We use Autodesk Navisworks almost exclusively as our primary clash detection tool. However, up until about a year ago, we have only worked with “projected” models – that is, shop drawings in 3D format that convey what the project will look like once that particular system is installed. Combining all of these files into Navisworks usually results in what's known as “clashes”, or conflicts between systems where certain elements are competing for the same space.

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Thanks to the recent proliferation of point clouds in the AEC industry, we have been able to add in point cloud files as an additional format to our clash detection efforts. There's a couple significant reasons to import a point cloud file into your coordination model:

1. Existing space verification.

If your project is an interior build-out, an addition to an existing building, or parked very close to an existing structure, having a point cloud of that existing context is a huge help inside Navisworks as a means to verify how close your models are to existing elements. This is also useful to confirm your architectural and structural models are correct (or in some cases, a little off).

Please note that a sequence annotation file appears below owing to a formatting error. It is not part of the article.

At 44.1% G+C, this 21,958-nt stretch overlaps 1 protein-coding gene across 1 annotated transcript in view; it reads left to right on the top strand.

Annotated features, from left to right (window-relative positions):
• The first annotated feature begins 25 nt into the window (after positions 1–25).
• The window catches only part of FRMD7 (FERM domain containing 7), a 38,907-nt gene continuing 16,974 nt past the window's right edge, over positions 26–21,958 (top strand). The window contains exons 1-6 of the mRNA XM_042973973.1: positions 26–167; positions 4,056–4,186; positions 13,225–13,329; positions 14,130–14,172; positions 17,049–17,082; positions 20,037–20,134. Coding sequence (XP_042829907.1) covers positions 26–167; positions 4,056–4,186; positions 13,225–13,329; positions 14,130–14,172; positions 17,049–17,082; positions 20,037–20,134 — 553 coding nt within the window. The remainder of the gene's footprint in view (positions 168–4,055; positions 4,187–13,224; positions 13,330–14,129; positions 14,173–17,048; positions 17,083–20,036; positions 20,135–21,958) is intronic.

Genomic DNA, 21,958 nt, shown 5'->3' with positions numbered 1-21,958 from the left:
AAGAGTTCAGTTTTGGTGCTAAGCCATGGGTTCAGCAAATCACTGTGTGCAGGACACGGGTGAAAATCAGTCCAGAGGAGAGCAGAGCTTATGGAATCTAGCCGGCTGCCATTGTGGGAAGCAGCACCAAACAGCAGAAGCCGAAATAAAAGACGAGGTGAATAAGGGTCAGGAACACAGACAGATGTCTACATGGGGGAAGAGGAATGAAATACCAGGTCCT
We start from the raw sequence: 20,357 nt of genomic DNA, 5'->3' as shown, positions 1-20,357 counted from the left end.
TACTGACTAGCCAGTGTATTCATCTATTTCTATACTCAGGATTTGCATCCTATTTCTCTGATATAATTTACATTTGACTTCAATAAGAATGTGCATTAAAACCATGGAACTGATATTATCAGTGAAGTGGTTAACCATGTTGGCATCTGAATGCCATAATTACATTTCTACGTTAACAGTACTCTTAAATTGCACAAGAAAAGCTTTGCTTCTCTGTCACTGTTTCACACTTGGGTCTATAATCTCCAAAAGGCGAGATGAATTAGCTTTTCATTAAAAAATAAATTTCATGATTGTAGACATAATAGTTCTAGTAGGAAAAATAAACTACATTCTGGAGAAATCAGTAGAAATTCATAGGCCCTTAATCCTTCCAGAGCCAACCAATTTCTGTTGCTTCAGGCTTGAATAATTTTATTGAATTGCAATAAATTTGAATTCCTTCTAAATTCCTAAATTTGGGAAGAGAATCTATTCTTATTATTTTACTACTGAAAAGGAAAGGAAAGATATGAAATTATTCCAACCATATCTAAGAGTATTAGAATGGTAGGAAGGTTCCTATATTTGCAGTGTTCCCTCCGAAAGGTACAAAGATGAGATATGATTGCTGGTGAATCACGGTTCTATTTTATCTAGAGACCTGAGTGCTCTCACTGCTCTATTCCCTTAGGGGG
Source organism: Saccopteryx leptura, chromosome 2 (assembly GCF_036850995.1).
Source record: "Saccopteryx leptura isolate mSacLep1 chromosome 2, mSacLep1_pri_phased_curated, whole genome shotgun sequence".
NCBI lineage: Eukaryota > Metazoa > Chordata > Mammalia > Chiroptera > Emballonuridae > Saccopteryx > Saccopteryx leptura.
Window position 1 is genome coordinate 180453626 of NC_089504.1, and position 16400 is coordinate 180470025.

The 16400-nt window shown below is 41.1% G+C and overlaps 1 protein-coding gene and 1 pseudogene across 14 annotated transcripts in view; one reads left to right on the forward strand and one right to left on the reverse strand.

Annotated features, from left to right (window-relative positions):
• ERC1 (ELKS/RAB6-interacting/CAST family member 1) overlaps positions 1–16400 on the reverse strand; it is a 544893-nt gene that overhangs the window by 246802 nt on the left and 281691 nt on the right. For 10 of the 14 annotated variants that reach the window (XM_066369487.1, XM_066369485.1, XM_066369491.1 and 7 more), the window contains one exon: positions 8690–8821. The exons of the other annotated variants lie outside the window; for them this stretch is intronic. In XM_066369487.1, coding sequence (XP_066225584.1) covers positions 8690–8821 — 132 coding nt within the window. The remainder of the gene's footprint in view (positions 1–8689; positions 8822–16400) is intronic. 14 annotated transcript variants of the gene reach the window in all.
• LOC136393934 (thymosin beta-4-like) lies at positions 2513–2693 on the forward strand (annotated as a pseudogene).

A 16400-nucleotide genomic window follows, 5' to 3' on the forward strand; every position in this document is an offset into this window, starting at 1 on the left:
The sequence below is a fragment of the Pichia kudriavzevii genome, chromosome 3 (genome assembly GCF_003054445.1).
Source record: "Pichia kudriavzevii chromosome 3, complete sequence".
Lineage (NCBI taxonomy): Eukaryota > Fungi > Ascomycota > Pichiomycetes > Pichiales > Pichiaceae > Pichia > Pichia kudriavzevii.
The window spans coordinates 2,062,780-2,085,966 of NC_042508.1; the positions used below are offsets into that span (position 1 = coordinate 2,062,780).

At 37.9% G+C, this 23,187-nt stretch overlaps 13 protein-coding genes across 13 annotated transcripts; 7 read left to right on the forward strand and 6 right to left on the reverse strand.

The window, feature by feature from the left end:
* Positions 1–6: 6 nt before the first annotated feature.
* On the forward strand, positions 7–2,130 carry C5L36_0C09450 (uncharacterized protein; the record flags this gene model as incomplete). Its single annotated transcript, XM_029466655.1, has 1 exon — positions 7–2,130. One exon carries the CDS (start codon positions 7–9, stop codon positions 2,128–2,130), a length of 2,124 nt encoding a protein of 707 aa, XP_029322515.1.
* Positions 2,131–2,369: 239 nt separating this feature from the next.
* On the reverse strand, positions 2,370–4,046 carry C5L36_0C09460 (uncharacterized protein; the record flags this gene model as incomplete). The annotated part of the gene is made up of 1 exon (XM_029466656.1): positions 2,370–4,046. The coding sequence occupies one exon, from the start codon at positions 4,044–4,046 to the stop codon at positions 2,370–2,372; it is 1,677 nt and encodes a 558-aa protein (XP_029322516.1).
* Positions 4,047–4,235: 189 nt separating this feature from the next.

2. In-progress as-built verification.

A in-progress point cloud is catching on as a very useful way to determine just how close the aforementioned shop drawing models compare to the work put in place. Although I'm still describing an “as-built” point cloud, the timing of this scan is the important distinction. An in-progress scan is done the moment MEP subcontractors begin installation with subsequent scans happening thereafter to monitor progress. Although Holder has only deployed this method a few times, this is an exciting avenue we're hoping to do more with in the future.

Zack Creach is a senior engineer for Holder Construction in Atlanta.